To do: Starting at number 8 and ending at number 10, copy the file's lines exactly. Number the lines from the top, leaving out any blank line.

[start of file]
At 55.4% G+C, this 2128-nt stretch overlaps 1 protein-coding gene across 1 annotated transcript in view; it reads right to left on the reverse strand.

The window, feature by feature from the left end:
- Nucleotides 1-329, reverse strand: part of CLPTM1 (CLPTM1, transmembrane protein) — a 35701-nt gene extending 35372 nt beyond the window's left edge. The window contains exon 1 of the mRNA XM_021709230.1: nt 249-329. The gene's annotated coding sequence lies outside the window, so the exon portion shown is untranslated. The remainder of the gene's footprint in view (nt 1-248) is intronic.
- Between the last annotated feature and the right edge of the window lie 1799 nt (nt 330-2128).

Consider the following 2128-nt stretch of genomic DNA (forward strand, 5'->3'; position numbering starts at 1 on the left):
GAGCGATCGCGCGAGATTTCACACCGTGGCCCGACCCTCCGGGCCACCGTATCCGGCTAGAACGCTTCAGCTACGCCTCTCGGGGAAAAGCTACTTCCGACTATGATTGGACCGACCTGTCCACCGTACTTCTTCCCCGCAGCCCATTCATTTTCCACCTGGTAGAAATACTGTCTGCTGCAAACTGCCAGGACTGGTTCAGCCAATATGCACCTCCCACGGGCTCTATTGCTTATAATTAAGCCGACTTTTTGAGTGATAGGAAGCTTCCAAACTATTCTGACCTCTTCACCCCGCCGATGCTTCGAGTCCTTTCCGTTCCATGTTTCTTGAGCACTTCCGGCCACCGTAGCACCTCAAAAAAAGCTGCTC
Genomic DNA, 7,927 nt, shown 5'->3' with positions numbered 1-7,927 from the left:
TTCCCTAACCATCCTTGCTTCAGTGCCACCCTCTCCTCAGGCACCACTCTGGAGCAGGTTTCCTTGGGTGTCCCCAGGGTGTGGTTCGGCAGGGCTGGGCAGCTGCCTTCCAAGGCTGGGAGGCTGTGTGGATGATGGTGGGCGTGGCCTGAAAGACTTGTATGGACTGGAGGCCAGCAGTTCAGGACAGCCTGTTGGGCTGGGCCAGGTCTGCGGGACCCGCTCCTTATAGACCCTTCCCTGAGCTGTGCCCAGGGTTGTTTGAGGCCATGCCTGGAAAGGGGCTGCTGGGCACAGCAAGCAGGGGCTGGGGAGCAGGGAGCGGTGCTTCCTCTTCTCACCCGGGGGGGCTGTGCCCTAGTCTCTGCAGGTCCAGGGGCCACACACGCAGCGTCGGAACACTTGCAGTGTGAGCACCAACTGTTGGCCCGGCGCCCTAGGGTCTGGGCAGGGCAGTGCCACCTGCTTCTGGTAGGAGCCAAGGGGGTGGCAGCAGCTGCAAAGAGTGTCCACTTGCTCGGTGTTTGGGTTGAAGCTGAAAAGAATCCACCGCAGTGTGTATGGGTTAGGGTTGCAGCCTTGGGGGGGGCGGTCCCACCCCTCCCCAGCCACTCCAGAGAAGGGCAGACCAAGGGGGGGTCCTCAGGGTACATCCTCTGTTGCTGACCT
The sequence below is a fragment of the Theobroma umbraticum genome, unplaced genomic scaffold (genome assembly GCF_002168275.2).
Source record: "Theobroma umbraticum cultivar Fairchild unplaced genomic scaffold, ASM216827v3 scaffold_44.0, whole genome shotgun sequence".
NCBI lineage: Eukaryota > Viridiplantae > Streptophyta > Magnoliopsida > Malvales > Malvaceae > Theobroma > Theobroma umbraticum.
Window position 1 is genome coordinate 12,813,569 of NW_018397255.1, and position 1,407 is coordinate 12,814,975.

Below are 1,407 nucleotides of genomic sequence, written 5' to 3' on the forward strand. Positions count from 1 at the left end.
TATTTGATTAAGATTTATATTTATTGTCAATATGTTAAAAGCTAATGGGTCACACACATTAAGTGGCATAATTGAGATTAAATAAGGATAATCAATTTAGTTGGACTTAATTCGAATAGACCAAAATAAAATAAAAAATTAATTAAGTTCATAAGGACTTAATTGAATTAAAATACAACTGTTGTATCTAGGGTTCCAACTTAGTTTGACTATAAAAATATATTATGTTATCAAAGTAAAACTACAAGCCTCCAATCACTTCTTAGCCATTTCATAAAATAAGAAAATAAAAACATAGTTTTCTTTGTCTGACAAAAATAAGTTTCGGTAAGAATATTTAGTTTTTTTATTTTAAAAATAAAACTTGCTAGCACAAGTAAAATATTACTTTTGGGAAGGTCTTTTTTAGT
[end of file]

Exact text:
TTCCCTAACCATCCTTGCTTCAGTGCCACCCTCTCCTCAGGCACCACTCTGGAGCAGGTTTCCTTGGGTGTCCCCAGGGTGTGGTTCGGCAGGGCTGGGCAGCTGCCTTCCAAGGCTGGGAGGCTGTGTGGATGATGGTGGGCGTGGCCTGAAAGACTTGTATGGACTGGAGGCCAGCAGTTCAGGACAGCCTGTTGGGCTGGGCCAGGTCTGCGGGACCCGCTCCTTATAGACCCTTCCCTGAGCTGTGCCCAGGGTTGTTTGAGGCCATGCCTGGAAAGGGGCTGCTGGGCACAGCAAGCAGGGGCTGGGGAGCAGGGAGCGGTGCTTCCTCTTCTCACCCGGGGGGGCTGTGCCCTAGTCTCTGCAGGTCCAGGGGCCACACACGCAGCGTCGGAACACTTGCAGTGTGAGCACCAACTGTTGGCCCGGCGCCCTAGGGTCTGGGCAGGGCAGTGCCACCTGCTTCTGGTAGGAGCCAAGGGGGTGGCAGCAGCTGCAAAGAGTGTCCACTTGCTCGGTGTTTGGGTTGAAGCTGAAAAGAATCCACCGCAGTGTGTATGGGTTAGGGTTGCAGCCTTGGGGGGGGCGGTCCCACCCCTCCCCAGCCACTCCAGAGAAGGGCAGACCAAGGGGGGGTCCTCAGGGTACATCCTCTGTTGCTGACCT
The sequence below is a fragment of the Theobroma umbraticum genome, unplaced genomic scaffold (genome assembly GCF_002168275.2).
Source record: "Theobroma umbraticum cultivar Fairchild unplaced genomic scaffold, ASM216827v3 scaffold_44.0, whole genome shotgun sequence".